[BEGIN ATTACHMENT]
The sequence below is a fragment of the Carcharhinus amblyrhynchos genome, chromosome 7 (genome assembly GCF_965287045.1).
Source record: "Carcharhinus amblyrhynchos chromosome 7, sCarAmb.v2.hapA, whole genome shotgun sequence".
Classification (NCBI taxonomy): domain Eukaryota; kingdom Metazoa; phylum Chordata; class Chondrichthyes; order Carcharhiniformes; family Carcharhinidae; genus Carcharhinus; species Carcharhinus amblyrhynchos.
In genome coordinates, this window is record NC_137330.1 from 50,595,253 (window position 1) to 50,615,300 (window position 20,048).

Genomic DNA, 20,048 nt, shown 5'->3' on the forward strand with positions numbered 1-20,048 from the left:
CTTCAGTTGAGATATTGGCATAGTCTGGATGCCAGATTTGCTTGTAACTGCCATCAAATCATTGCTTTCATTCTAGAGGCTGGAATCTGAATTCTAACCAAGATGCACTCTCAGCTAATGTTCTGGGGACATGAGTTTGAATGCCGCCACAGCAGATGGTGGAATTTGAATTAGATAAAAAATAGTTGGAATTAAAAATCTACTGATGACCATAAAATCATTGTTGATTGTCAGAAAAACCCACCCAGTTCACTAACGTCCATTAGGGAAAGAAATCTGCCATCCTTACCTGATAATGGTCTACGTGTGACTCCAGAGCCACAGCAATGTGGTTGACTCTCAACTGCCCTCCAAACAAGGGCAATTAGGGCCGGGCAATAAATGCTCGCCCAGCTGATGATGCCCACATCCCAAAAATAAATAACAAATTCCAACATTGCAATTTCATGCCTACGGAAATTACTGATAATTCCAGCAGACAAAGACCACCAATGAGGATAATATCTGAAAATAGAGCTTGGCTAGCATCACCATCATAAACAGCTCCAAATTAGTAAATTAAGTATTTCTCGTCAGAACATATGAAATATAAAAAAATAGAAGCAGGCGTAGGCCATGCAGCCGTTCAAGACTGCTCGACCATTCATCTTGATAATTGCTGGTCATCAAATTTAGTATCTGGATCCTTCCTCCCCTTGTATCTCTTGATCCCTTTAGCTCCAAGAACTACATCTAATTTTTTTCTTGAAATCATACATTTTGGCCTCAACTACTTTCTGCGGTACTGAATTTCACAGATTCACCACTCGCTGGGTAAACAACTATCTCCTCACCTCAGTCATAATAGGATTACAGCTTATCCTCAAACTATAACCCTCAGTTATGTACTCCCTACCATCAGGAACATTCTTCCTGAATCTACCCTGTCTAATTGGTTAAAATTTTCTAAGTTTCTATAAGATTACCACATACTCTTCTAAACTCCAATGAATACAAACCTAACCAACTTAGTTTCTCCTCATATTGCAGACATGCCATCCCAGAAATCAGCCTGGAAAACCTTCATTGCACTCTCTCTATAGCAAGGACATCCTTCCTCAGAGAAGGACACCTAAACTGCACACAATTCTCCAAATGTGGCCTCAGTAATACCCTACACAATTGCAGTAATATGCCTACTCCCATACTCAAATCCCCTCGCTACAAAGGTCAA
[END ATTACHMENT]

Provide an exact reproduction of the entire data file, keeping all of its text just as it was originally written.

The sequence below is a fragment of the Carcharhinus amblyrhynchos genome, chromosome 7 (genome assembly GCF_965287045.1).
Source record: "Carcharhinus amblyrhynchos chromosome 7, sCarAmb.v2.hapA, whole genome shotgun sequence".
Classification (NCBI taxonomy): domain Eukaryota; kingdom Metazoa; phylum Chordata; class Chondrichthyes; order Carcharhiniformes; family Carcharhinidae; genus Carcharhinus; species Carcharhinus amblyrhynchos.
In genome coordinates, this window is record NC_137330.1 from 50,595,253 (window position 1) to 50,615,300 (window position 20,048).

Genomic DNA, 20,048 nt, shown 5'->3' on the forward strand with positions numbered 1-20,048 from the left:
CTTCAGTTGAGATATTGGCATAGTCTGGATGCCAGATTTGCTTGTAACTGCCATCAAATCATTGCTTTCATTCTAGAGGCTGGAATCTGAATTCTAACCAAGATGCACTCTCAGCTAATGTTCTGGGGACATGAGTTTGAATGCCGCCACAGCAGATGGTGGAATTTGAATTAGATAAAAAATAGTTGGAATTAAAAATCTACTGATGACCATAAAATCATTGTTGATTGTCAGAAAAACCCACCCAGTTCACTAACGTCCATTAGGGAAAGAAATCTGCCATCCTTACCTGATAATGGTCTACGTGTGACTCCAGAGCCACAGCAATGTGGTTGACTCTCAACTGCCCTCCAAACAAGGGCAATTAGGGCCGGGCAATAAATGCTCGCCCAGCTGATGATGCCCACATCCCAAAAATAAATAACAAATTCCAACATTGCAATTTCATGCCTACGGAAATTACTGATAATTCCAGCAGACAAAGACCACCAATGAGGATAATATCTGAAAATAGAGCTTGGCTAGCATCACCATCATAAACAGCTCCAAATTAGTAAATTAAGTATTTCTCGTCAGAACATATGAAATATAAAAAAATAGAAGCAGGCGTAGGCCATGCAGCCGTTCAAGACTGCTCGACCATTCATCTTGATAATTGCTGGTCATCAAATTTAGTATCTGGATCCTTCCTCCCCTTGTATCTCTTGATCCCTTTAGCTCCAAGAACTACATCTAATTTTTTTCTTGAAATCATACATTTTGGCCTCAACTACTTTCTGCGGTACTGAATTTCACAGATTCACCACTCGCTGGGTAAACAACTATCTCCTCACCTCAGTCATAATAGGATTACAGCTTATCCTCAAACTATAACCCTCAGTTATGTACTCCCTACCATCAGGAACATTCTTCCTGAATCTACCCTGTCTAATTGGTTAAAATTTTCTAAGTTTCTATAAGATTACCACATACTCTTCTAAACTCCAATGAATACAAACCTAACCAACTTAGTTTCTCCTCATATTGCAGACATGCCATCCCAGAAATCAGCCTGGAAAACCTTCATTGCACTCTCTCTATAGCAAGGACATCCTTCCTCAGAGAAGGACACCTAAACTGCACACAATTCTCCAAATGTGGCCTCAGTAATACCCTACACAATTGCAGTAATATGCCTACTCCCATACTCAAATCCCCTCGCTACAAAGGTCAA